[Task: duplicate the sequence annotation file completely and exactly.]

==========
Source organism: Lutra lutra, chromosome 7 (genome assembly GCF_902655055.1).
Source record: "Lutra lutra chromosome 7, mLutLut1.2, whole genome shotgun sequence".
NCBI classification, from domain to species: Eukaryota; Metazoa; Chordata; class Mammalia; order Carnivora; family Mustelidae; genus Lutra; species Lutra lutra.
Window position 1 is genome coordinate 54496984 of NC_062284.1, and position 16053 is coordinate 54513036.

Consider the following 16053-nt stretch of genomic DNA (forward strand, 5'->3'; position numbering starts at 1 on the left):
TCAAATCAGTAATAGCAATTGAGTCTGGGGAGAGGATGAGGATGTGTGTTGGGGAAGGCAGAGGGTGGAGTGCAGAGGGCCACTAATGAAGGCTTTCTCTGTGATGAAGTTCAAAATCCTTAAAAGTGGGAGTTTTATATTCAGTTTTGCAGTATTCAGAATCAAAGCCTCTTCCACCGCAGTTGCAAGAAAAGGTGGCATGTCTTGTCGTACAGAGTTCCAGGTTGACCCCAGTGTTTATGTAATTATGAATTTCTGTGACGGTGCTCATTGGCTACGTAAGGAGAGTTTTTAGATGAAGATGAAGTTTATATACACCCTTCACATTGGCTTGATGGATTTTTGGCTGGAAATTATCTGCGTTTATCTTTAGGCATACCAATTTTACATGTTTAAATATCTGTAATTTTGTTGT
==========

Source organism: Lutra lutra, chromosome 7 (genome assembly GCF_902655055.1).
Source record: "Lutra lutra chromosome 7, mLutLut1.2, whole genome shotgun sequence".
NCBI classification, from domain to species: Eukaryota; Metazoa; Chordata; class Mammalia; order Carnivora; family Mustelidae; genus Lutra; species Lutra lutra.
Window position 1 is genome coordinate 54496984 of NC_062284.1, and position 16053 is coordinate 54513036.

Consider the following 16053-nt stretch of genomic DNA (forward strand, 5'->3'; position numbering starts at 1 on the left):
TCAAATCAGTAATAGCAATTGAGTCTGGGGAGAGGATGAGGATGTGTGTTGGGGAAGGCAGAGGGTGGAGTGCAGAGGGCCACTAATGAAGGCTTTCTCTGTGATGAAGTTCAAAATCCTTAAAAGTGGGAGTTTTATATTCAGTTTTGCAGTATTCAGAATCAAAGCCTCTTCCACCGCAGTTGCAAGAAAAGGTGGCATGTCTTGTCGTACAGAGTTCCAGGTTGACCCCAGTGTTTATGTAATTATGAATTTCTGTGACGGTGCTCATTGGCTACGTAAGGAGAGTTTTTAGATGAAGATGAAGTTTATATACACCCTTCACATTGGCTTGATGGATTTTTGGCTGGAAATTATCTGCGTTTATCTTTAGGCATACCAATTTTACATGTTTAAATATCTGTAATTTTGTTGT